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German MEP Regrets Armenia's Customs Union Move

Chairman of the European Parliament Foreign Affairs Committee Elmar Brok (file photo)
After Armenian President Serzh Sarkisian announced that his country was going to join the Moscow-led Customs Union of Belarus, Kazakhstan, and Russia, RFE/RL's Rikard Jozwiak spoke to Elmar Brok, a German member of the European Parliament and chairman of its Foreign Affairs Committee, about how he thinks the move will affect Yerevan's relations with the EU.

RFE/RL: What is your immediate reaction to the decision of Armenia to join the customs union?

Elmar Brok: I am very sorry for that. I discussed it with the Armenian president, too. We know that Armenia is under incredible pressure from Russia because of the difficult situation towards Azerbaijan and [the disputed territory of] Nagorno-Karabakh. There is all this pressure. A small country like Armenia was blackmailed to make such a decision. I feel very sorry because it is legally -- because of certain conditions -- not possible to be a full member both of the customs union and have an association agreement and free-trade-area agreement with the European Union.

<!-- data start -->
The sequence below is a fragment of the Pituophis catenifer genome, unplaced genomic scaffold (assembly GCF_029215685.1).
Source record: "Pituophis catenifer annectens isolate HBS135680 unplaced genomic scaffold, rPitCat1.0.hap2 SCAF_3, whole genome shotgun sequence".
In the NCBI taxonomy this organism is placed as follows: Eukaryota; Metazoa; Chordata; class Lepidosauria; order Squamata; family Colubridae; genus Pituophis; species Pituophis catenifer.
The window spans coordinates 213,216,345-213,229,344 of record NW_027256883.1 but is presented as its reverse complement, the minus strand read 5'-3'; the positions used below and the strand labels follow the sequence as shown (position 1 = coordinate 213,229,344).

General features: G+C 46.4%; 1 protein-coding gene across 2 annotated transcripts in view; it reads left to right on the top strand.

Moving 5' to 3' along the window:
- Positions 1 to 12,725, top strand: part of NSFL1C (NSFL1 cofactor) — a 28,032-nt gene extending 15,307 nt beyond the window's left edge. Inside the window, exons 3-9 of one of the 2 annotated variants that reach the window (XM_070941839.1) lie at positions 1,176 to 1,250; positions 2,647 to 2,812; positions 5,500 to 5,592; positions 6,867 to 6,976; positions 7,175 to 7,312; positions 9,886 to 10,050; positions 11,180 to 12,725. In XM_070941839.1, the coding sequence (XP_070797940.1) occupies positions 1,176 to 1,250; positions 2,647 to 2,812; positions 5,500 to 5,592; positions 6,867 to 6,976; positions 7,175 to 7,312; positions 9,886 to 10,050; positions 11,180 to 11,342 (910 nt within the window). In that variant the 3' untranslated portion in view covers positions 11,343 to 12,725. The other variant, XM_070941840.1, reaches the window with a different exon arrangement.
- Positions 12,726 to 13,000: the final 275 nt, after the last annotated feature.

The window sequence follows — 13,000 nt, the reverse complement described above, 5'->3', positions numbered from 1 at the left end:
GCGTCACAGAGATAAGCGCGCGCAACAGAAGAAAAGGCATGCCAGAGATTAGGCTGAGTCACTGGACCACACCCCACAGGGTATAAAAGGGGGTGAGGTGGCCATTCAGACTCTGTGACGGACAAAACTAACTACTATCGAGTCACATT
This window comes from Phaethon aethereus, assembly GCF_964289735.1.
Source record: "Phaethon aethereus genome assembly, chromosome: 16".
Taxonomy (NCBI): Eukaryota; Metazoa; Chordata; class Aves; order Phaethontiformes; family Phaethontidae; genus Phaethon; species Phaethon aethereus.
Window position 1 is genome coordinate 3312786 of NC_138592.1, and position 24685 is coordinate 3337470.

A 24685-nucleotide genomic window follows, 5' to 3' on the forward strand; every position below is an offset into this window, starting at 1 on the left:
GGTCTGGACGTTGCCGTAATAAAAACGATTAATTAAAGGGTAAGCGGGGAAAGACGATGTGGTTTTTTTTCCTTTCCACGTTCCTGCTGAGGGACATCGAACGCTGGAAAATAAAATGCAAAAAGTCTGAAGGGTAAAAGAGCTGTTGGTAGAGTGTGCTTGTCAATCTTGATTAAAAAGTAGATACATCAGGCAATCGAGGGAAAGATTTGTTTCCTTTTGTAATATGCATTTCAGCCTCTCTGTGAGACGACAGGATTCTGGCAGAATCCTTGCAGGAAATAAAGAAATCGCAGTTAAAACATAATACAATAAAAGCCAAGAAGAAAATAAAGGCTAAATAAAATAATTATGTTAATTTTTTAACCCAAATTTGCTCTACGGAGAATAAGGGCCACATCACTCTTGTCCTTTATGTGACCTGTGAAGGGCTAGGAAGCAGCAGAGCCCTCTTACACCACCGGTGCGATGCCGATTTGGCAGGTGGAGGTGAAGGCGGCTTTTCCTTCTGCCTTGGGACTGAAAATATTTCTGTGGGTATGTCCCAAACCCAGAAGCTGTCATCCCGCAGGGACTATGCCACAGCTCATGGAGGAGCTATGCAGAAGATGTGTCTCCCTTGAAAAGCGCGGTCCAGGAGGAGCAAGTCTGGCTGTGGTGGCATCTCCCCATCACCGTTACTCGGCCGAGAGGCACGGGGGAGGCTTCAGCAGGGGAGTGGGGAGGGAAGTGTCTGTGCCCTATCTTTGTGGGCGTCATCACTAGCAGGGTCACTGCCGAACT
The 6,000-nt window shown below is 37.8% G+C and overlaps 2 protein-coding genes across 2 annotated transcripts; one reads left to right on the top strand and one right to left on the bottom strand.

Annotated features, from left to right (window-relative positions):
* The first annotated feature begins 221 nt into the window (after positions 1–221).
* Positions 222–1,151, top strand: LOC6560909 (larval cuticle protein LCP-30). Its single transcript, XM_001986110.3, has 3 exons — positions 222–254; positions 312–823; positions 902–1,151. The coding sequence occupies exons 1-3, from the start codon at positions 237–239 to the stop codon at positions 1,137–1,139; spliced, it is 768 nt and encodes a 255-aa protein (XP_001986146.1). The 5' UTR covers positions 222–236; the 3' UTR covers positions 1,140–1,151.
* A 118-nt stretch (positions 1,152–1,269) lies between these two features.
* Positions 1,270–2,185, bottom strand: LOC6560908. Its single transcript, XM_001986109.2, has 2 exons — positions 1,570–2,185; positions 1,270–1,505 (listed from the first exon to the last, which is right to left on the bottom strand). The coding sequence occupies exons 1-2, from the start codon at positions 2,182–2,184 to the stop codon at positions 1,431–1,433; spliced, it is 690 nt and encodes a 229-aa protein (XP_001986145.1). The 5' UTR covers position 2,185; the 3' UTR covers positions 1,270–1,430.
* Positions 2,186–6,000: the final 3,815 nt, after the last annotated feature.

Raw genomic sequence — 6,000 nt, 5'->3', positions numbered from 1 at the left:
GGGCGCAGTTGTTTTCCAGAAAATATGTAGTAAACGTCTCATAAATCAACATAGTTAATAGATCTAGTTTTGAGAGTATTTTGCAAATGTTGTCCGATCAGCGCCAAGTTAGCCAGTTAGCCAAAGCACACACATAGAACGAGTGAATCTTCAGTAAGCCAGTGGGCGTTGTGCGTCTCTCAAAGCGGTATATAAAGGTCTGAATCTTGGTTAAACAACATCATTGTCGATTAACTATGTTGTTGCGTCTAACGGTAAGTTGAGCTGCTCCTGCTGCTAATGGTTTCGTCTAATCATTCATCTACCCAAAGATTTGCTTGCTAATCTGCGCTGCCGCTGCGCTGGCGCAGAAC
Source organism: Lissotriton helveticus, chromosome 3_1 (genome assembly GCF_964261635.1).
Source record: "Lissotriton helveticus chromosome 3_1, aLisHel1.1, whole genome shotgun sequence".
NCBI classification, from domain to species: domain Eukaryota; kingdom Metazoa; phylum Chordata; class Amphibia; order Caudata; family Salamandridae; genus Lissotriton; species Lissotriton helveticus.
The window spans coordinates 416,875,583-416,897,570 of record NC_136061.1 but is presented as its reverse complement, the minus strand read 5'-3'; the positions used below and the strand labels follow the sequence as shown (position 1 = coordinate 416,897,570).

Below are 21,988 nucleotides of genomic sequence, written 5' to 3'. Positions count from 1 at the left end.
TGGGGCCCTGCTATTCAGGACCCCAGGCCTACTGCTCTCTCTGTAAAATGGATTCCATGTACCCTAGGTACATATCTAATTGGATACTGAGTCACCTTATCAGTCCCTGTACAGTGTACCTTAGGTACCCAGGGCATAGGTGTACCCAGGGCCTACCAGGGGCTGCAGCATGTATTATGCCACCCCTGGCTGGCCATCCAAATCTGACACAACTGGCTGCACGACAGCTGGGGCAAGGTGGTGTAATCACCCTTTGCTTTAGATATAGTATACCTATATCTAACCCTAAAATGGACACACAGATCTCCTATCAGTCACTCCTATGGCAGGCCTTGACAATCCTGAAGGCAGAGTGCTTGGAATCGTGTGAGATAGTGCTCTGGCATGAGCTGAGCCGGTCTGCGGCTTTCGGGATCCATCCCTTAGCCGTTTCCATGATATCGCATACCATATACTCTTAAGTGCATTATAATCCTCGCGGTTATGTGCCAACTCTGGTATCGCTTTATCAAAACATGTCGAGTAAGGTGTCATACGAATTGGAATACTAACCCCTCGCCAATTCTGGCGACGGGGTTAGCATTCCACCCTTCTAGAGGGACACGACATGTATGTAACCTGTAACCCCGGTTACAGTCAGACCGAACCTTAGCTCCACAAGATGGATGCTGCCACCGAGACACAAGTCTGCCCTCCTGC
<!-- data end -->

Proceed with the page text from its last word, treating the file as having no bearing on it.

RFE/RL: What will the EU's relationship with Armenia look like in the future?

Brok: There will be a relationship as we have with every country but not a relationship with a European perspective.

RFE/RL: There have been some arguments already that the EU let Armenia down and that this is the reason why Armenia opted for the customs union instead. What do you think about this?

Brok: I think that is a propaganda argument [for their] own population. We were ready to negotiate an agreement with them and go forward with that in Vilnius and that was very clear...the reason [behind this development] is the blackmailing pressure by Russia.

RFE/RL: Do you think there is any chance that Armenia will change its mind in the run-up to Vilnius?

Brok: I hope so as we will talk to them. I had in the last years several discussions with the president, and because of this discussion with the Armenian president I can only imagine that this pressure by Russia has played a role in that. If we have chance to open that is very much important that Nagorno-Karabakh should be solved in a way and [so] that such a small country can find a solution with Azerbaijan on that question in order to overcome the problems in the region. The European Union, which has not done it till now, should take much more interest in the solution of such a frozen conflict.